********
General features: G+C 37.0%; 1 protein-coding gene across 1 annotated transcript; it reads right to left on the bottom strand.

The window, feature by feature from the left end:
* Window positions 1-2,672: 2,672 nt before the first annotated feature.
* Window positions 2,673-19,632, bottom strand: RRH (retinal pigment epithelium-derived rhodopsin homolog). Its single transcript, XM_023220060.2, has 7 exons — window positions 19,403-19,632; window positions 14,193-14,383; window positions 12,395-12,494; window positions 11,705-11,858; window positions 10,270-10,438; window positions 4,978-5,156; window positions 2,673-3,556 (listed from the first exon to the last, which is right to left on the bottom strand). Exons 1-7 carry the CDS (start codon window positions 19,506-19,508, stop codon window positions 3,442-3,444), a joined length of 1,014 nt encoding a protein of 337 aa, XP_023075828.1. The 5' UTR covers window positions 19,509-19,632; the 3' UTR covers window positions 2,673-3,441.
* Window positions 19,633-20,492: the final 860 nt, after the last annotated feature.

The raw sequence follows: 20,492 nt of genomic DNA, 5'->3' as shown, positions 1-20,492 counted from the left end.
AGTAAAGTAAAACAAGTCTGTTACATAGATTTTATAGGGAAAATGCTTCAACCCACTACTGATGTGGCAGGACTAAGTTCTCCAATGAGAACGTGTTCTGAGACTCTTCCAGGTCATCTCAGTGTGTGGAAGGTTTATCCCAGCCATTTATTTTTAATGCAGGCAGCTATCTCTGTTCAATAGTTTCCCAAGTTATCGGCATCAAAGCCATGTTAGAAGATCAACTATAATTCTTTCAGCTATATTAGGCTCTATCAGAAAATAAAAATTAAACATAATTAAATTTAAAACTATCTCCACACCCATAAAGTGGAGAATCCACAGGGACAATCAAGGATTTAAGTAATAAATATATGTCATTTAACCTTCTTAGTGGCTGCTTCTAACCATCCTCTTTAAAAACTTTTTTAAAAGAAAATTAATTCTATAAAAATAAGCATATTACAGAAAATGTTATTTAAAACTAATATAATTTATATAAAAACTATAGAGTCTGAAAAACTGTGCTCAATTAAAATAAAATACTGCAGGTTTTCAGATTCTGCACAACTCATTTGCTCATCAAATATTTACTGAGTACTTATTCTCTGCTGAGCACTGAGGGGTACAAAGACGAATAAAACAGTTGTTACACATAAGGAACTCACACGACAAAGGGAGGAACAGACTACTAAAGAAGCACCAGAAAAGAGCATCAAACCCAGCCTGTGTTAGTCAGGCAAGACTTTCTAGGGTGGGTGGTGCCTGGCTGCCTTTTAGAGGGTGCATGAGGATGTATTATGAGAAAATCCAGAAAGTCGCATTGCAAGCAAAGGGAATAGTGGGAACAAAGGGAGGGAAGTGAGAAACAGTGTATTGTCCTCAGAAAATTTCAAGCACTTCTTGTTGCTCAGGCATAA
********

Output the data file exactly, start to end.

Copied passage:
General features: G+C 37.0%; 1 protein-coding gene across 1 annotated transcript; it reads right to left on the bottom strand.

The window, feature by feature from the left end:
* Window positions 1-2,672: 2,672 nt before the first annotated feature.
* Window positions 2,673-19,632, bottom strand: RRH (retinal pigment epithelium-derived rhodopsin homolog). Its single transcript, XM_023220060.2, has 7 exons — window positions 19,403-19,632; window positions 14,193-14,383; window positions 12,395-12,494; window positions 11,705-11,858; window positions 10,270-10,438; window positions 4,978-5,156; window positions 2,673-3,556 (listed from the first exon to the last, which is right to left on the bottom strand). Exons 1-7 carry the CDS (start codon window positions 19,506-19,508, stop codon window positions 3,442-3,444), a joined length of 1,014 nt encoding a protein of 337 aa, XP_023075828.1. The 5' UTR covers window positions 19,509-19,632; the 3' UTR covers window positions 2,673-3,441.
* Window positions 19,633-20,492: the final 860 nt, after the last annotated feature.

The raw sequence follows: 20,492 nt of genomic DNA, 5'->3' as shown, positions 1-20,492 counted from the left end.
AGTAAAGTAAAACAAGTCTGTTACATAGATTTTATAGGGAAAATGCTTCAACCCACTACTGATGTGGCAGGACTAAGTTCTCCAATGAGAACGTGTTCTGAGACTCTTCCAGGTCATCTCAGTGTGTGGAAGGTTTATCCCAGCCATTTATTTTTAATGCAGGCAGCTATCTCTGTTCAATAGTTTCCCAAGTTATCGGCATCAAAGCCATGTTAGAAGATCAACTATAATTCTTTCAGCTATATTAGGCTCTATCAGAAAATAAAAATTAAACATAATTAAATTTAAAACTATCTCCACACCCATAAAGTGGAGAATCCACAGGGACAATCAAGGATTTAAGTAATAAATATATGTCATTTAACCTTCTTAGTGGCTGCTTCTAACCATCCTCTTTAAAAACTTTTTTAAAAGAAAATTAATTCTATAAAAATAAGCATATTACAGAAAATGTTATTTAAAACTAATATAATTTATATAAAAACTATAGAGTCTGAAAAACTGTGCTCAATTAAAATAAAATACTGCAGGTTTTCAGATTCTGCACAACTCATTTGCTCATCAAATATTTACTGAGTACTTATTCTCTGCTGAGCACTGAGGGGTACAAAGACGAATAAAACAGTTGTTACACATAAGGAACTCACACGACAAAGGGAGGAACAGACTACTAAAGAAGCACCAGAAAAGAGCATCAAACCCAGCCTGTGTTAGTCAGGCAAGACTTTCTAGGGTGGGTGGTGCCTGGCTGCCTTTTAGAGGGTGCATGAGGATGTATTATGAGAAAATCCAGAAAGTCGCATTGCAAGCAAAGGGAATAGTGGGAACAAAGGGAGGGAAGTGAGAAACAGTGTATTGTCCTCAGAAAATTTCAAGCACTTCTTGTTGCTCAGGCATAA